The Windows of the Earth Cave Sanctuary is open to the public during the winter months. Tours, limited to 18 participants, are by reservation only; email email@example.com or call (505) 747-2374 to book an appointment. It costs $20 for each adult, who must be physically capable of a 1/3-mile uphill hike over rocky ground to reach the cave. Children under 12 are free. For additional details and some gorgeous glimpses of the cave, visit originnewmexico.com.
Turn back the clock
Before Apple watches, before digital clocks with LED and LCD displays, before no one could be bothered to set the time on their VCRs, the Burroughs Corporation introduced the Nixie tube. Officially a “cold cathode neon readout tube,” the Nixie’s name allegedly comes from “Numeric Indicator eXperimental No. 1,” which is what I plan to call my EDM supergroup if I ever happen to form one.
Encased in glass and filled with low-pressure gas, an anode made of wire mesh and cathodes bearing the numerals 0 through 9 (or other symbols), Nixie tubes provided an early means to display glowing numbers that could be read easily in poor light. Originally most common in pricey, specialized equipment like voltmeters and electronic frequency counters, Nixie tubes have experienced a resurgence in recent years as the most visible components of charming, retro timepieces.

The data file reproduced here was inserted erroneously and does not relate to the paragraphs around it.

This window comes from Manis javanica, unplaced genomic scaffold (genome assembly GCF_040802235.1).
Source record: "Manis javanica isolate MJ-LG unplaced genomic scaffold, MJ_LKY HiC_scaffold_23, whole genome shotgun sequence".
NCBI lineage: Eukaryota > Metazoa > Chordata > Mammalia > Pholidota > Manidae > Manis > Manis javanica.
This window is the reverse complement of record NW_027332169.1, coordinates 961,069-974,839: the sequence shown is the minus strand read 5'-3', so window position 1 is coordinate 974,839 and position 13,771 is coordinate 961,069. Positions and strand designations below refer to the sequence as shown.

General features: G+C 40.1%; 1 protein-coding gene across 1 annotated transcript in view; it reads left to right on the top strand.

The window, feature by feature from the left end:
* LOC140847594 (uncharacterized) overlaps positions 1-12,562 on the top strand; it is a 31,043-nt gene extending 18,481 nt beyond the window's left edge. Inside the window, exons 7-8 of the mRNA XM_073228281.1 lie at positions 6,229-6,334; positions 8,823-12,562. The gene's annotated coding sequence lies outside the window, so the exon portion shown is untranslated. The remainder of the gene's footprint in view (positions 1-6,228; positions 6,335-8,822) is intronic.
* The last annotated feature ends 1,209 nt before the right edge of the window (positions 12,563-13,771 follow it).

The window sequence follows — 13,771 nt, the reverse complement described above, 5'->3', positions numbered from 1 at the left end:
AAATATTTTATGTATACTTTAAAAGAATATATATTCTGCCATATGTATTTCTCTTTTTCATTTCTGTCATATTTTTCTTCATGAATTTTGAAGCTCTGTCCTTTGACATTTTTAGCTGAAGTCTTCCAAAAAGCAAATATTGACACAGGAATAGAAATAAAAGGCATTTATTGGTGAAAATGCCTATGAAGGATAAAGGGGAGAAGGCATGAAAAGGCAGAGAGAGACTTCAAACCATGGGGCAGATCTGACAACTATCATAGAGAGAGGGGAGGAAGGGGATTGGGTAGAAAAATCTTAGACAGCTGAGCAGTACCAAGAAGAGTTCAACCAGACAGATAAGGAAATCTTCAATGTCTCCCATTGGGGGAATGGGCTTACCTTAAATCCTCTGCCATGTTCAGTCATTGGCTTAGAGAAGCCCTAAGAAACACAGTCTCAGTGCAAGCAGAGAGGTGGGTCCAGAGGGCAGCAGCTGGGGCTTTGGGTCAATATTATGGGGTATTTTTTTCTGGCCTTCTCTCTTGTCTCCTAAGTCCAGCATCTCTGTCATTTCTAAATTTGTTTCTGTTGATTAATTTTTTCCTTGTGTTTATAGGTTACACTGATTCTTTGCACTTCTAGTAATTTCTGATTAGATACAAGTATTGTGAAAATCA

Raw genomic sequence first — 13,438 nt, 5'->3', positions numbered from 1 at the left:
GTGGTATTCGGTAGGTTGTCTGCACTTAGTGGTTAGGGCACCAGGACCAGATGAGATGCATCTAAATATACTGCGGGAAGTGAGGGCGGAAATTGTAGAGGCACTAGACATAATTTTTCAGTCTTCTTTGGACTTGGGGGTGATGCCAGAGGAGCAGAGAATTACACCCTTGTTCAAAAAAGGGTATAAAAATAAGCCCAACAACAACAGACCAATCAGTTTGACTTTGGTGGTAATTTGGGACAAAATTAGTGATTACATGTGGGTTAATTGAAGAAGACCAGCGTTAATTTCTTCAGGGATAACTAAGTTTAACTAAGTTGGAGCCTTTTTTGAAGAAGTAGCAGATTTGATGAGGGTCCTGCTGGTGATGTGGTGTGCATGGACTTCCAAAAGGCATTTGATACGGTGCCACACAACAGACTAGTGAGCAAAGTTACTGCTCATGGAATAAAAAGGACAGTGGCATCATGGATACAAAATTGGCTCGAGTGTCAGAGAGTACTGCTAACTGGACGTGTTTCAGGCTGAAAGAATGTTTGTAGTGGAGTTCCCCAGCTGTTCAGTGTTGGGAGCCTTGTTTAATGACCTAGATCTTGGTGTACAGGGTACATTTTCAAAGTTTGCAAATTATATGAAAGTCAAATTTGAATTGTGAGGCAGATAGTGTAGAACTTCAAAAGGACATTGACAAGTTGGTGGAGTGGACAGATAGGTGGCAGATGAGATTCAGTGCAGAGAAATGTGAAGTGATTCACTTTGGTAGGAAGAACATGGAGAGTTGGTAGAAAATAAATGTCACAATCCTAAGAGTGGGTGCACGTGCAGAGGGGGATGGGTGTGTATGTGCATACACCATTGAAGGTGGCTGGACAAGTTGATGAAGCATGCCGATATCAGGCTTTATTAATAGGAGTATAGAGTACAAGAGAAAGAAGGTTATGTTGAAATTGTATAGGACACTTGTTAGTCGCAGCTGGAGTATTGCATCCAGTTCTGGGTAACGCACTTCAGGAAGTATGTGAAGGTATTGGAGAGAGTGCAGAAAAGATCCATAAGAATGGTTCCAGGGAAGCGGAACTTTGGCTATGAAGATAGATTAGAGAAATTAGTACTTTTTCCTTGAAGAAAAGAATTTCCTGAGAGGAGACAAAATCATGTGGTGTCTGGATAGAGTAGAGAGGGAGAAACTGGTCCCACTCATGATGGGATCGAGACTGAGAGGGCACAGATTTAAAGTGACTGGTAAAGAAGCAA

On Friday, March 4th, from 5:00 to 8:00 p.m., Palette Contemporary Art & Craft (7400 Montgomery NE) brings us “Tubeternity.” Featuring artists Cristian Dragomirescu and Spencer Woodburn, the show offers up a loving paean to old-timey temporal tech.
Despite their shared love of Nixie tubes, the artists’ work couldn’t be more different. Dragomirescu’s combination Nixie tube clock and weather station “The Blackhawk,” for example, is integrated into a vintage Weston AC voltmeter. It tells the time, date, temperature and humidity in a most pleasingly nostalgic fashion. Woodburn’s Nixie alarm clocks are built into hand-fabricated cases adorned with exotic wood veneers like imbuya burl and quilted bubinga. He also uses VFD (vacuum fluorescent display) tubes, which look similar to Nixies but function differently, and often incorporates LEDs for a dramatic flare of rainbow lighting.
If you miss out on this opening reception, Palette is open Monday through Saturday from 10:00 a.m. to 6:00 p.m. Find them by phone, (505) 855-7777, or online at palettecontemporary.com. Fellow nerds and mid-century technology aficionados will no doubt slaver over this collision of design and science.
Lisa Barrow is a member of the Dirt City Writers collective. Visit her on the interwebs at facebook.com/LisaBarrowLikesWords. She most recently served as arts & lit and web editor at Weekly Alibi.